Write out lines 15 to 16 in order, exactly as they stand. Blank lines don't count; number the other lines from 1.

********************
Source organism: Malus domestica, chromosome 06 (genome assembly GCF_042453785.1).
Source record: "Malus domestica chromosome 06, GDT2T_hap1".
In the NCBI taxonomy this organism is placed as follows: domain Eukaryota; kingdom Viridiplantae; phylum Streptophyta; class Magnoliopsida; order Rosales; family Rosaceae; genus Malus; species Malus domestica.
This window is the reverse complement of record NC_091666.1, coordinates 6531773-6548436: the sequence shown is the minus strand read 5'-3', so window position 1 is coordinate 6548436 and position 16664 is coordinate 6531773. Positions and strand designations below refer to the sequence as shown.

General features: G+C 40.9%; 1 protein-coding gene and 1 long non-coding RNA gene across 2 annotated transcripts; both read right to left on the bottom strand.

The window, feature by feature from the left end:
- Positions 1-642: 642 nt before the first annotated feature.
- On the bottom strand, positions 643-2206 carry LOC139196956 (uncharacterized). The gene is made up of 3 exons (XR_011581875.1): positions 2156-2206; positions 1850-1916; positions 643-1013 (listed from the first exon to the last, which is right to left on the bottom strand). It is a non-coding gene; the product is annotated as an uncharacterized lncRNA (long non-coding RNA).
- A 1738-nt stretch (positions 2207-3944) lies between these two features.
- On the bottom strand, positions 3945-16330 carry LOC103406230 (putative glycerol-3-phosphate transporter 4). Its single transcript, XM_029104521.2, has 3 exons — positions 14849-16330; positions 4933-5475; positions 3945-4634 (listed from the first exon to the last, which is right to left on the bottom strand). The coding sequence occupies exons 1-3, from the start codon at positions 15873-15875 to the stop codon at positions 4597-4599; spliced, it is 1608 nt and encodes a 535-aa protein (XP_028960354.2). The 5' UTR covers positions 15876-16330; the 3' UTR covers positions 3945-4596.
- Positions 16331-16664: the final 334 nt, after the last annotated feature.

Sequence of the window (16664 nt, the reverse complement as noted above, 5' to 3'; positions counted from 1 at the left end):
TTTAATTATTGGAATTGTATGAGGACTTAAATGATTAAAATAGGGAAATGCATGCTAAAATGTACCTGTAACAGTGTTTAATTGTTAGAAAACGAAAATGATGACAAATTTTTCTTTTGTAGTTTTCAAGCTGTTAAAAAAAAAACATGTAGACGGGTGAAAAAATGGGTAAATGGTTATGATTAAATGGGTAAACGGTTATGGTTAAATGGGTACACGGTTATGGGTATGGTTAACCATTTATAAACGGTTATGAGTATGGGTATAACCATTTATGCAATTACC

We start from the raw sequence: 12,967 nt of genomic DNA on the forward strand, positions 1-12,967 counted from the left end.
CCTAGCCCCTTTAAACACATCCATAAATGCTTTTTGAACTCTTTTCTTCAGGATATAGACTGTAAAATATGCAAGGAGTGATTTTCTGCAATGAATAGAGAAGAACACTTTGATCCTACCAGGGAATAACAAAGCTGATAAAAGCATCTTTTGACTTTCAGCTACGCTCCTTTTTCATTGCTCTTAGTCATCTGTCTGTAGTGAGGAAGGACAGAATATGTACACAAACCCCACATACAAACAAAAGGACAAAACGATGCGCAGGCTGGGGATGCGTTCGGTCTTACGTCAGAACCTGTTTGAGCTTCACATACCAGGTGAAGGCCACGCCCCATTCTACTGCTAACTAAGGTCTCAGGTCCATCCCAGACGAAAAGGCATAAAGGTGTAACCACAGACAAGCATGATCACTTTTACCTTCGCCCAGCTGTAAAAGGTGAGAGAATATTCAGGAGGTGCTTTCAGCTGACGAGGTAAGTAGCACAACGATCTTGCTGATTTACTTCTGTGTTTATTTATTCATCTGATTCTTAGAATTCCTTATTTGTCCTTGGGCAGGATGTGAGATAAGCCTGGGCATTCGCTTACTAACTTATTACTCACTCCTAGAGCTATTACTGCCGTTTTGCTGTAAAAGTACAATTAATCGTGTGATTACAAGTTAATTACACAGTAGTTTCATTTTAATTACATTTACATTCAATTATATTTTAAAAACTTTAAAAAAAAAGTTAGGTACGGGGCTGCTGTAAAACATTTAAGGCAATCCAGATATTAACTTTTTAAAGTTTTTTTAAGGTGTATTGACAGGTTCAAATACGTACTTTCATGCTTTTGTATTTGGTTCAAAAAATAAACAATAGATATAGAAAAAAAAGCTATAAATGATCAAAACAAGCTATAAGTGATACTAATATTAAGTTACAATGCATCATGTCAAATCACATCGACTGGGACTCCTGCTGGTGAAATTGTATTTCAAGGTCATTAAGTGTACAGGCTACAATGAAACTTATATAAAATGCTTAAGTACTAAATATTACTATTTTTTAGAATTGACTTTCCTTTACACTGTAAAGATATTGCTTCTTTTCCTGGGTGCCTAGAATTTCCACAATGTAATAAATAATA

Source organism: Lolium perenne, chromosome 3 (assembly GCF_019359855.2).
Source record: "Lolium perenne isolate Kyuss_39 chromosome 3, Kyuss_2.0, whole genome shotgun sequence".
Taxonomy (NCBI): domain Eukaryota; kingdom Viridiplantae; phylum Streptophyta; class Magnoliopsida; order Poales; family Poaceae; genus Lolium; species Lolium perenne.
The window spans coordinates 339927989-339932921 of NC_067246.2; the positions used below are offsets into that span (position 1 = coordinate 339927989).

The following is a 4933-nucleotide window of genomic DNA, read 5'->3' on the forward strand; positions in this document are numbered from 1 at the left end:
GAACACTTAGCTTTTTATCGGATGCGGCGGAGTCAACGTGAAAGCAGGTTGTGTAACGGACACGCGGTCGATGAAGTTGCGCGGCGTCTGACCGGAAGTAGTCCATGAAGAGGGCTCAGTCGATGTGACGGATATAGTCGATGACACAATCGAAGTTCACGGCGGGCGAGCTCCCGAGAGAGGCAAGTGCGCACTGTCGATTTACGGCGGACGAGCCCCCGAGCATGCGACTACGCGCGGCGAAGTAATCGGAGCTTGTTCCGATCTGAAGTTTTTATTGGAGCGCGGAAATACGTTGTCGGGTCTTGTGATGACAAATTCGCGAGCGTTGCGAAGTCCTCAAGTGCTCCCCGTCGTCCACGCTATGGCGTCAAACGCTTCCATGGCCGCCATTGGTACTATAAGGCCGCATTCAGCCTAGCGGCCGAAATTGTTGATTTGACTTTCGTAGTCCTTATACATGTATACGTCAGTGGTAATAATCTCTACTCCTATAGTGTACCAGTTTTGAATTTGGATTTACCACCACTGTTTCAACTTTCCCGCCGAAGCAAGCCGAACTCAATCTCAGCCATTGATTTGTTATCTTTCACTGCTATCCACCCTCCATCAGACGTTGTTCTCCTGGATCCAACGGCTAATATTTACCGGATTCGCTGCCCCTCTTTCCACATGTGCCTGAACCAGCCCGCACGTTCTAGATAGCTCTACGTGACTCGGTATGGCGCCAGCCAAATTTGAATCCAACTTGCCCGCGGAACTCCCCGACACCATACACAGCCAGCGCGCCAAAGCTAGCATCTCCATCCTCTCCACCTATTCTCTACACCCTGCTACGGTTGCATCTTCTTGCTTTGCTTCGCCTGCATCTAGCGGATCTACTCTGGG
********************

CCTAGCCCCTTTAAACACATCCATAAATGCTTTTTGAACTCTTTTCTTCAGGATATAGACTGTAAAATATGCAAGGAGTGATTTTCTGCAATGAATAGAGAAGAACACTTTGATCCTACCAGGGAATAACAAAGCTGATAAAAGCATCTTTTGACTTTCAGCTACGCTCCTTTTTCATTGCTCTTAGTCATCTGTCTGTAGTGAGGAAGGACAGAATATGTACACAAACCCCACATACAAACAAAAGGACAAAACGATGCGCAGGCTGGGGATGCGTTCGGTCTTACGTCAGAACCTGTTTGAGCTTCACATACCAGGTGAAGGCCACGCCCCATTCTACTGCTAACTAAGGTCTCAGGTCCATCCCAGACGAAAAGGCATAAAGGTGTAACCACAGACAAGCATGATCACTTTTACCTTCGCCCAGCTGTAAAAGGTGAGAGAATATTCAGGAGGTGCTTTCAGCTGACGAGGTAAGTAGCACAACGATCTTGCTGATTTACTTCTGTGTTTATTTATTCATCTGATTCTTAGAATTCCTTATTTGTCCTTGGGCAGGATGTGAGATAAGCCTGGGCATTCGCTTACTAACTTATTACTCACTCCTAGAGCTATTACTGCCGTTTTGCTGTAAAAGTACAATTAATCGTGTGATTACAAGTTAATTACACAGTAGTTTCATTTTAATTACATTTACATTCAATTATATTTTAAAAACTTTAAAAAAAAAGTTAGGTACGGGGCTGCTGTAAAACATTTAAGGCAATCCAGATATTAACTTTTTAAAGTTTTTTTAAGGTGTATTGACAGGTTCAAATACGTACTTTCATGCTTTTGTATTTGGTTCAAAAAATAAACAATAGATATAGAAAAAAAAGCTATAAATGATCAAAACAAGCTATAAGTGATACTAATATTAAGTTACAATGCATCATGTCAAATCACATCGACTGGGACTCCTGCTGGTGAAATTGTATTTCAAGGTCATTAAGTGTACAGGCTACAATGAAACTTATATAAAATGCTTAAGTACTAAATATTACTATTTTTTAGAATTGACTTTCCTTTACACTGTAAAGATATTGCTTCTTTTCCTGGGTGCCTAGAATTTCCACAATGTAATAAATAATA

Source organism: Lolium perenne, chromosome 3 (assembly GCF_019359855.2).